TRAVELING WITH CHILDREN
I know… children aren’t packing-list items, but a lot of people ask about traveling light with children in tow. With toddlers and smaller (who will need diapers, favorite toys, etc.) it’s a daunting challenge. I suggest renting a car. If you have a choice of destinations, choose those where you are likely to want a vehicle anyway (Ireland, say, or the Provence region of France, where you will want to visit areas not well served by public transportation). Note that foreign rental cars should, if at all possible, be booked in advance (from home); doing so after you arrive can be much more expensive. Your chosen guide book will often suggest lower-cost local alternatives to the major auto rental companies. Don’t assume that theft and collision coverage on rentals works the same way as at home; your own policy is unlikely to be valid in foreign countries, and the automatic coverage provided by some charge cards is also very country-specific, and should be verified in advance.
Things that must be plugged in are conspicuously absent from this packing list; they add bulk and weight rarely compensated for by usefulness. Try hard to eliminate them. If, however, you just can’t live without your electric shaver (a small bottle of shaving oil and a razor are much more appropriate), or your hair dryer (think about towel/air drying, or even a more travel-friendly hair style), don’t forget that electrical power varies throughout the world. Most countries use 220 volts at 50 Hertz, though several (including the U.S.A.) use 110 volts at 60 Hertz; moreover, there are more than a dozen styles of wall socket, each requiring a different type of plug. You also need to worry about power (wattage) ratings.
In the aftermath of the World Trade Center and Pentagon attacks, the list of items that may not be brought into aircraft cabins has grown considerably longer, and the actions of security personnel more zealous. Although the Transportation Security Administration (part of the U.S. Department of Transport) publishes an official list of both prohibited and permitted items, their existence doesn’t necessary predict what will happen at the airport, where the personal views of random security personnel may have a greater impact on your travel experience.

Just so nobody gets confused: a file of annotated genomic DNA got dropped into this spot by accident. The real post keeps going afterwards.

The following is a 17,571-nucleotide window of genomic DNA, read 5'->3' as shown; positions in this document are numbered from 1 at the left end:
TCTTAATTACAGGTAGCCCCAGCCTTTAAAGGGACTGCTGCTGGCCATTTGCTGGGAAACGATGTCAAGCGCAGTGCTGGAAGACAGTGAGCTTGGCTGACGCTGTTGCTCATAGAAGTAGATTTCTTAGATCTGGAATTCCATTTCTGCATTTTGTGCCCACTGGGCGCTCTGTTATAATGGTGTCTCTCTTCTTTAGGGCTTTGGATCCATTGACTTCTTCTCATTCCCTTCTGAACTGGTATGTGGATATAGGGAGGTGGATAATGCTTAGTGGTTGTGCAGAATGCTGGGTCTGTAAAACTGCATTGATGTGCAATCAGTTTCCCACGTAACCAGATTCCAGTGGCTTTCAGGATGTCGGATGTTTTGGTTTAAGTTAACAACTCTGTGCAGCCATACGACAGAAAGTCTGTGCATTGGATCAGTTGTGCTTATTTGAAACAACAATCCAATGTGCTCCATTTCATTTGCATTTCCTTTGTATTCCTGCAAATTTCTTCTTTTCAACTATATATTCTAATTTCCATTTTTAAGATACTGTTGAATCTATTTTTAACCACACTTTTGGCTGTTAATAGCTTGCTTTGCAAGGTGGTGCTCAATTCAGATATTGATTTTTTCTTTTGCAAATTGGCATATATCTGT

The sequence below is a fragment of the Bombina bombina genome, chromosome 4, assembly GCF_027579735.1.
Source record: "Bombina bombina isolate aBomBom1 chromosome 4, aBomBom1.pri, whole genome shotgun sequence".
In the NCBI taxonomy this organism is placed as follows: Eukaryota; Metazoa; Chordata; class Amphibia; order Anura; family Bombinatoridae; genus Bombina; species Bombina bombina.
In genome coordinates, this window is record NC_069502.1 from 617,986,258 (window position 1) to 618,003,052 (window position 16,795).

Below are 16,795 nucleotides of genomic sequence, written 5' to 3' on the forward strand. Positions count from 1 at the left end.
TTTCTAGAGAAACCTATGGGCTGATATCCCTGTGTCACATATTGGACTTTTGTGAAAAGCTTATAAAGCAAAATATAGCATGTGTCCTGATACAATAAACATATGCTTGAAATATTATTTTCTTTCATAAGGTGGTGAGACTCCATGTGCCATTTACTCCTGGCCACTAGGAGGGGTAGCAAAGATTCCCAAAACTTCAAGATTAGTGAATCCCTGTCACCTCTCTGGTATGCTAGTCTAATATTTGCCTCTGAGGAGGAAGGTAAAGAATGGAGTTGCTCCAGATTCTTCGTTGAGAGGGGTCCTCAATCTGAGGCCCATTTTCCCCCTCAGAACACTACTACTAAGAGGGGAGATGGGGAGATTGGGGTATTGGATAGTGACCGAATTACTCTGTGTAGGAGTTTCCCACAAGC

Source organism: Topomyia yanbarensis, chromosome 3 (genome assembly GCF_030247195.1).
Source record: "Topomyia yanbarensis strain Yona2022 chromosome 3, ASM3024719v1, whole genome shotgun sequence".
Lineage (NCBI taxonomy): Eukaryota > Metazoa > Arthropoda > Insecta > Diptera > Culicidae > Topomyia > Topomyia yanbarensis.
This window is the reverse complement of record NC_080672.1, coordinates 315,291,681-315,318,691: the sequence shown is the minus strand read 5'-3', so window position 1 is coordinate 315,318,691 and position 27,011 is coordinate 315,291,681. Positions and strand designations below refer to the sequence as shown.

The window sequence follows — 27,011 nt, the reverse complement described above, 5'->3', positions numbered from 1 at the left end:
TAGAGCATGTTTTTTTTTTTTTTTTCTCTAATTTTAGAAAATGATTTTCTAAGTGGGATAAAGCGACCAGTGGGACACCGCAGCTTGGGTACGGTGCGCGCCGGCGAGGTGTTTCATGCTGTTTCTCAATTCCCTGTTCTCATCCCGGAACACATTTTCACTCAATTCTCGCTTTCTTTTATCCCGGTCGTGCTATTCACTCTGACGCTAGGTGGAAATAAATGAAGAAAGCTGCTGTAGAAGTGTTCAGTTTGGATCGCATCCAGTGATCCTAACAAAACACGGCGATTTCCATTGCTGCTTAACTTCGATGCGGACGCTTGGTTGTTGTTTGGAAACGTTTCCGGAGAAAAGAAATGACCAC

Items in this section definitely fall into the “optional” category, the need for same being very much a function of one’s personal interests and the nature of the trip. This part of the list could, of course, be arbitrarily long; I have restricted it to the few items that are of extremely broad interest.
camera (lenses? flash? tripod? film? extra batteries? charger?) I’d recommend a state-of-the-art “point and shoot” camera, unless you really want to lug that SLR around. Philip Greenspun offers an extended and helpful discussion of this topic.
You don’t have to pay porters and the like to carry stuff around for you. You will be more able to take public transportation, rather than taxis and limos (where you often pay extra for luggage). You can even walk. All of which will also bring you into more intimate (and thus rewarding) contact with the people and places you have come to visit.
By not having to check baggage (or otherwise entrust it to the care of others), you are much less likely to lose same (or its contents) to theft, damage, or misrouting. Would that peace of mind was always so easily acquired!
You needn’t arrive at airports as early. You can board trains, trams, and coaches with alacrity. You can more easily deal with delayed transportation and missed connections (because you can choose alternatives without worrying about what will happen to your belongings). You can travel as an air courier. You can sell your seat (by volunteering to be “bumped”) on full flights. You will be among the first to leave the airport for your destination, while others wait for baggage delivery and long customs inspection queues. And you won’t feel compelled to take the first hotel room offered; you can easily walk out when the reception counter person quotes an unreasonably high price.